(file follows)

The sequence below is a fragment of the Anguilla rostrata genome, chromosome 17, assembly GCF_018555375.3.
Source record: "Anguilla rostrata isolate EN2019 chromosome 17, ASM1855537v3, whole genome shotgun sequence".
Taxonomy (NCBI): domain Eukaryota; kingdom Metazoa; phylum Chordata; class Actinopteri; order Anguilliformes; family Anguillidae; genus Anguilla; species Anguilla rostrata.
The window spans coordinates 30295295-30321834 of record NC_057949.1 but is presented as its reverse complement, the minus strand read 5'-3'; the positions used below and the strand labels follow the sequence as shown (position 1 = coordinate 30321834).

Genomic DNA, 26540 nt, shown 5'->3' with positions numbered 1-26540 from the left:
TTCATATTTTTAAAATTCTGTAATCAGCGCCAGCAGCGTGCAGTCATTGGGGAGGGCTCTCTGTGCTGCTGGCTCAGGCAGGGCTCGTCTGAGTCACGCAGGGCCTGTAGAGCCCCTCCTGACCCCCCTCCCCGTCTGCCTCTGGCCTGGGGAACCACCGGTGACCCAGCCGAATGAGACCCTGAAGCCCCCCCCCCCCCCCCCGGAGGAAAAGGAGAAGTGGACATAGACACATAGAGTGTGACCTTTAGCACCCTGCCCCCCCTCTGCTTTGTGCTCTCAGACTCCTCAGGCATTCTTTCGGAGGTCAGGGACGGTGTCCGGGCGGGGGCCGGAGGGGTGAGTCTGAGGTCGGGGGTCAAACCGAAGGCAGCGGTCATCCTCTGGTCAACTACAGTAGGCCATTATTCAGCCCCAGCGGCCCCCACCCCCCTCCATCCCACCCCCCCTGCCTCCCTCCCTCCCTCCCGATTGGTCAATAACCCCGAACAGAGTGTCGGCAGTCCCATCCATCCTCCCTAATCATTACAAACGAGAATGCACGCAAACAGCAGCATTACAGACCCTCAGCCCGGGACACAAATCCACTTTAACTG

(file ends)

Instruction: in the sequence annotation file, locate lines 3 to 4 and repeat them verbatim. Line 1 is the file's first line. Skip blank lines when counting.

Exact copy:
Taxonomy (NCBI): domain Eukaryota; kingdom Metazoa; phylum Chordata; class Actinopteri; order Anguilliformes; family Anguillidae; genus Anguilla; species Anguilla rostrata.
The window spans coordinates 30295295-30321834 of record NC_057949.1 but is presented as its reverse complement, the minus strand read 5'-3'; the positions used below and the strand labels follow the sequence as shown (position 1 = coordinate 30321834).